A thousand and one songs by Los Migues | Revista independiente de música

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A thousand and one songs by Los Migues

La Ola que Quería Ser Chau is one of the key underground bands of the Argentinean scence, with a punk and unaffected attitude they have delivered some essential songs such as Ojalá que este verano no nos maten! or Plastic Ono. Their singer and songwriter has a project which does not cease to offer songs and small anthems of the kind that capture and turn into an obsession. Last year he gave us HOP! HOP! for free in his bandcamp, a new collection of irresistible songs. It was not the only thing we could listen by Los Migues, it came preceded by another full length and other series of EPs and singles, all of them full of songs. In this interview, he warns us: “This year 2015 and on the years to come I will continue the same way, ‘doing songs’, ‘recording songs’, ‘singing songs’.”

In 2014 you published two albums on Bandcamp, two EPs and other songs like demos or alternative versions. Where do you get so many songs from?

Beyond the ‘songs’ I think music in itself is present all the time in my life, latent, just there, existing. It is a language, a constant expression. It has already been almost ten years since, through music, I can express or exude vibrations, energy, movement… It turned naturally into a tool, a channel through which I connect with everything that I can.

You just published HOP! HOP! But surely you already have material future plans, what are you preparing for 2015?

In the course of the year I guess I will continue registering songs, recording and eventually publishing them in groups by way of albums or EPs according to quantity and arrangement. There are, always, many songs I want to record and are there, going around in the nothingness, but I find it hard to be up-to-date with that, it is too much material. I would love to be able to have all those songs recorded and wake up one day and have zero and say, well, I finished, now I start… But it is impossible. I am sure I will upload some albums this year, a few videos and I guess there will also be many live touches in different shapes and accompanied by different creatures.

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Going back to HOP! HOP!, tell us about this new album. How is it different from the previous ones?

What happened was that some songs were grouped, which I recorded in more of a free way and without thinking about doing an album or anything, so it is a little bit more heterogeneous I guess. It is not like I have a formula to create an album or anything, but sometimes I sort of group some songs together and think about them as a whole or something like that… Then I face it with a minimum criterion or concept (of sound, ideological). In the case of HOP! HOP! It all happened in a less organized manner and I ended up mixing materials that were a little bit different among them, or at least regarding the way of facing the recording of each, it was more individual for each song and later they found each other and met in the album. I liked how it turned out, I get a kick out of it.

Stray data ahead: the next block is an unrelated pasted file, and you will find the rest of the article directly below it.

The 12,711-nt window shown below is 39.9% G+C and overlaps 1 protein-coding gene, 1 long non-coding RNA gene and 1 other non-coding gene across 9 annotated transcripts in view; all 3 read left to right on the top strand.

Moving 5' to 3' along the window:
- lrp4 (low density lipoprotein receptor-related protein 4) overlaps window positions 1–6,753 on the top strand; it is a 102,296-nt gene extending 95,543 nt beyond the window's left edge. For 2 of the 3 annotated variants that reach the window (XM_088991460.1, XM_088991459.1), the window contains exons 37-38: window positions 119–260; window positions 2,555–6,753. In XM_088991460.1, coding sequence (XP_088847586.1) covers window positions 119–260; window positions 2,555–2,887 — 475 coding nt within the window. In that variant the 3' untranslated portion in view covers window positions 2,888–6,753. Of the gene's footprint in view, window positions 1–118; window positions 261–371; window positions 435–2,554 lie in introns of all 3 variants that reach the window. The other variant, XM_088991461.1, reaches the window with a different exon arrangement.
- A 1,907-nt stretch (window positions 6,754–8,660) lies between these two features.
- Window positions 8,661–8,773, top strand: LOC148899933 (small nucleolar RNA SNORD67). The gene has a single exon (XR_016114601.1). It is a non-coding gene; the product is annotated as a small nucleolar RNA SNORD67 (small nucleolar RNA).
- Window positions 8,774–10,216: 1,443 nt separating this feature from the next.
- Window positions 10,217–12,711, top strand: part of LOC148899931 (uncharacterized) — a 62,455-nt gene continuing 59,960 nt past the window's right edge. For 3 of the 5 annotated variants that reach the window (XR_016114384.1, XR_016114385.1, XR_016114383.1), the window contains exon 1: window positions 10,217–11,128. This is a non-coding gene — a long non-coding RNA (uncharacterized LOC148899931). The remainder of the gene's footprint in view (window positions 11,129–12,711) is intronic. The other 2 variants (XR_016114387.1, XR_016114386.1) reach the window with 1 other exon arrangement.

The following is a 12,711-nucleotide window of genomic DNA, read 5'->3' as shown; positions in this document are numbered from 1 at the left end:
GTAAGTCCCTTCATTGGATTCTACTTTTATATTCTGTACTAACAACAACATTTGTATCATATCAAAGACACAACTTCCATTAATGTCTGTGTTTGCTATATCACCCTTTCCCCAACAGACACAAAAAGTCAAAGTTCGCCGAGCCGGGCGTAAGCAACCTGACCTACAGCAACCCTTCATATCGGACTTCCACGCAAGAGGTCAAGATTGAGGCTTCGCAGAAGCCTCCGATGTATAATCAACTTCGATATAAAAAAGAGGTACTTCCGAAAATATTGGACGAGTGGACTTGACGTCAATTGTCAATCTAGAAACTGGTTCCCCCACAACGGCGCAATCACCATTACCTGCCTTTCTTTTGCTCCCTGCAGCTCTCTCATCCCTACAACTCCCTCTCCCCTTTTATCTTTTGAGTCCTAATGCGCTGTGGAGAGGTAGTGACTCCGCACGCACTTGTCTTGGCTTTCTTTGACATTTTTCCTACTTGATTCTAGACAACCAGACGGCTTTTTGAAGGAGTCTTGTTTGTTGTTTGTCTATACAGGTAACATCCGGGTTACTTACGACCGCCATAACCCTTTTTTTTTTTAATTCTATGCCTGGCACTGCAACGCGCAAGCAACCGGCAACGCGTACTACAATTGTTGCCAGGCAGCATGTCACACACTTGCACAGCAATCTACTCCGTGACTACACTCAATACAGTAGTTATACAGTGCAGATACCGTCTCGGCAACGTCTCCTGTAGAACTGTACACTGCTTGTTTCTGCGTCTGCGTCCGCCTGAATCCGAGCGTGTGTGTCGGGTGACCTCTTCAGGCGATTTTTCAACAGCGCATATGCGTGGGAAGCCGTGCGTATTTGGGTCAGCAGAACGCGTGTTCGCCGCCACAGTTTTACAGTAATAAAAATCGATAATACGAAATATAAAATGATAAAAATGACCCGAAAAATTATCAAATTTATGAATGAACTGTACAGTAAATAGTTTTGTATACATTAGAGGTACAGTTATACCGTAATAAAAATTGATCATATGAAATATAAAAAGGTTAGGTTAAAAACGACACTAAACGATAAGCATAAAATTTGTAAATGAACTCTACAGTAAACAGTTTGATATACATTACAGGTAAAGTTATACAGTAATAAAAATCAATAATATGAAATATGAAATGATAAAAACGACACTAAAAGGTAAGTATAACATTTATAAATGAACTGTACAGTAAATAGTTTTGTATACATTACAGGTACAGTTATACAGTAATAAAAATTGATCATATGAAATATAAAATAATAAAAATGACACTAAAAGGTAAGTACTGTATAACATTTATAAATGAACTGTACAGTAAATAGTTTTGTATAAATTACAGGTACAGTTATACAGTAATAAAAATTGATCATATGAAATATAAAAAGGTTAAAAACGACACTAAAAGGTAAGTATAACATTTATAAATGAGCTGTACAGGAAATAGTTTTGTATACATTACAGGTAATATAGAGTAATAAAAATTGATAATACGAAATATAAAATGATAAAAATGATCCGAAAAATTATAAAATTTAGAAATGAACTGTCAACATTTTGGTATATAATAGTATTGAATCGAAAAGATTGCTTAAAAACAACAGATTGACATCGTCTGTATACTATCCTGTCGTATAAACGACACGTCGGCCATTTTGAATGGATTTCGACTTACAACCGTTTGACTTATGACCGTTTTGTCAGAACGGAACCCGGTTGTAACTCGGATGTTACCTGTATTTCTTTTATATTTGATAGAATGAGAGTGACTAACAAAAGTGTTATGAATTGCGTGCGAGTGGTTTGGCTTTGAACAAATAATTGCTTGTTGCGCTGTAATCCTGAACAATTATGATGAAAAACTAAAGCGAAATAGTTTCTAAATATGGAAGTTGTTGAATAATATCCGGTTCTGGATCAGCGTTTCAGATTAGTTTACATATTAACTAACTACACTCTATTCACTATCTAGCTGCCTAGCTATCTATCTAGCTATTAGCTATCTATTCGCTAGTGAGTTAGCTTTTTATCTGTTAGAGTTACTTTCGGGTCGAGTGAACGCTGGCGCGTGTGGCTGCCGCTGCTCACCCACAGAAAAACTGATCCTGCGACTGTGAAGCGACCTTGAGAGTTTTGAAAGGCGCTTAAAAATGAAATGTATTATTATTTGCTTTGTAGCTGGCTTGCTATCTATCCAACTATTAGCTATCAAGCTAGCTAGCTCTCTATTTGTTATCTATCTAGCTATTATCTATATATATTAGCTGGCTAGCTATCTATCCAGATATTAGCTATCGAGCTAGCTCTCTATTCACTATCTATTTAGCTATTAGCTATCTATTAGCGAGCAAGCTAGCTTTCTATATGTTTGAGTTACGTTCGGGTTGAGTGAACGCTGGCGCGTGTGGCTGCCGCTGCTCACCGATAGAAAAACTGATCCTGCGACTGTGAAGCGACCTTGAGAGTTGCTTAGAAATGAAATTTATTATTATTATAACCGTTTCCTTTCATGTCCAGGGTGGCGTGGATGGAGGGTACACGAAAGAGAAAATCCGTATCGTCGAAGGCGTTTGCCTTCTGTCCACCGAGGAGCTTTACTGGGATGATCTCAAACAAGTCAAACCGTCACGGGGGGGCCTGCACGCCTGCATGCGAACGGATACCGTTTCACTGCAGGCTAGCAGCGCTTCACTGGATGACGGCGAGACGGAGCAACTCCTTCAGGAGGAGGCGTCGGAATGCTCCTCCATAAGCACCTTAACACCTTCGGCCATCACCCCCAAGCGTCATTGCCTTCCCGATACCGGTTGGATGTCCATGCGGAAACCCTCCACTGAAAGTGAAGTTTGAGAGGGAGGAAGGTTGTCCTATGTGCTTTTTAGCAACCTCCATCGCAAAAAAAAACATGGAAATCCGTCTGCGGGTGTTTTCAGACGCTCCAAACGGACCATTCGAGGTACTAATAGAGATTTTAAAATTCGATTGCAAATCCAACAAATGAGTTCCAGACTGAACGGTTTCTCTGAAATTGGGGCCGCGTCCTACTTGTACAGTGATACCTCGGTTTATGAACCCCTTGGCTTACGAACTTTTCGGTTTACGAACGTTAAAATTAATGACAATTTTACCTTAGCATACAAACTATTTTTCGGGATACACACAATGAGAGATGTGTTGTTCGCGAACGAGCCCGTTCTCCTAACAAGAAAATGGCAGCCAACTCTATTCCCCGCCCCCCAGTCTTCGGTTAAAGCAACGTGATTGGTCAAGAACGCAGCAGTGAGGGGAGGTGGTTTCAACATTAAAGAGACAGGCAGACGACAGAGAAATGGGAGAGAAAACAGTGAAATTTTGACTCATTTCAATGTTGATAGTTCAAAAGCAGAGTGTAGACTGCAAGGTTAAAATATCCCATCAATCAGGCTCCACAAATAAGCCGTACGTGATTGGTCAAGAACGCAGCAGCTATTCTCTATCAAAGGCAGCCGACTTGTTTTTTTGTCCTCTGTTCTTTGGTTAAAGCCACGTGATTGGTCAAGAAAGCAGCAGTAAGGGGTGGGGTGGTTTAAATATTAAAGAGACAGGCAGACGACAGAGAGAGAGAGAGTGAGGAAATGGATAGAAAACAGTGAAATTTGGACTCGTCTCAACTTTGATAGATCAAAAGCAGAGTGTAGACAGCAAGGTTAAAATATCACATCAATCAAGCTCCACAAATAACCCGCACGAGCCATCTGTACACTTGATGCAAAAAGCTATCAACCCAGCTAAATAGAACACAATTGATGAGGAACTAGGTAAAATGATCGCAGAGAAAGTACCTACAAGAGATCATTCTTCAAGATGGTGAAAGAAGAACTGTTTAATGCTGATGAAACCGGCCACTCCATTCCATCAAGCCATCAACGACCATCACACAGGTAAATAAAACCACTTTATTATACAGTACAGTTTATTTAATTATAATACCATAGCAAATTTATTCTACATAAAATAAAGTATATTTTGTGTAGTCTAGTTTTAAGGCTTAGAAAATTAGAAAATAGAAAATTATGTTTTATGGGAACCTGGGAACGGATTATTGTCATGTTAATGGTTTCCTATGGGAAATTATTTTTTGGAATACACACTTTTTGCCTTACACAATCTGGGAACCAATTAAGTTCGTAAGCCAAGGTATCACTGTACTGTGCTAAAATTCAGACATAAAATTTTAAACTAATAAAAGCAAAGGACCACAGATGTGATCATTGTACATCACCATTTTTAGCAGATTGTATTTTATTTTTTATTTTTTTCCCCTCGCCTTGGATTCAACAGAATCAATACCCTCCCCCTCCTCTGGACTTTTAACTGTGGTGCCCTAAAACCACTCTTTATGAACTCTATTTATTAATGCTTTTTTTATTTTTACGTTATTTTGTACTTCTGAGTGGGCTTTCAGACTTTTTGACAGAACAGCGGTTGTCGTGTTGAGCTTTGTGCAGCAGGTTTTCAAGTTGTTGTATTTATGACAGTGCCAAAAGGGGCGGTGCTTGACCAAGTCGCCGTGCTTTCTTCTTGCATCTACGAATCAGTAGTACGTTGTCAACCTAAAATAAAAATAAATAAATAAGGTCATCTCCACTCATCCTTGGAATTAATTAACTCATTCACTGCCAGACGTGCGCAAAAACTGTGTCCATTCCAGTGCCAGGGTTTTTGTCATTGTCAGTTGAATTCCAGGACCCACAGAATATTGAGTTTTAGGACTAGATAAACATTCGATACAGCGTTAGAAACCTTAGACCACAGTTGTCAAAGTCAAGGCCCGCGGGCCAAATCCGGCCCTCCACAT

Some songs seem like outlines or improvisations… What is your work method?

Actually yes, some of them are outlines, maybe. I simply record when I feel like it, when I have a song and I feel like recording it I do it. Some recordings are more spontaneous and to some others I dedicate some more time and stuff. Anyways, I record everything at home with a pink plastic microphone and a guitar. I like that sound, I polished it the little I could over the years and found a cool color or that at least I sympathize with. In any case, I have thought about recording some songs soon, somewhere else or in other manner, to change because it is also good to play, change, try and all that.

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There are two very marked types of songs in your discography. Those which are more punk, furious and direct, like Toda Tu Familia, for example, and another much more calm side with songs like the incredible Sos Vos. Do you agree with that division?

I agree with it although the truth is there is no consistent or determined division, it depends on the emotion or the energy of the moment in which each song arises, which is the ‘mobile’ through which the song travels.

Your lyrics move between nihilism and a romantic tone. What inspires you?

Perhaps it is, or is thought to be somewhat nihilist and somewhat romantic. I really like playing with certain attitudes or symbology having to do with the interpretation or the genre of the song, sometimes even purely romantic. Not writing song lyrics, all I say comes out pretty much on its own, I start playing guitar and at the same time create the melody and the lyrics and it takes shape little by little. It is a nice exercise because I let it flow and I also listen to myself, learn or find out things. There is no isolated thing that serves me as an inspiration. When I feel something hovering inside, maybe it is time to grab my guitar (the instrument with which I feel more comfortable to ‘create’ or whatever) and see what happens.

In albums such as No Está Muerto Quien Menea or HOP! HOP! You have opted for including very diverse sounds like synthesizers or rare effects in the guitars. How you decide that kind of instrumentation which makes a difference?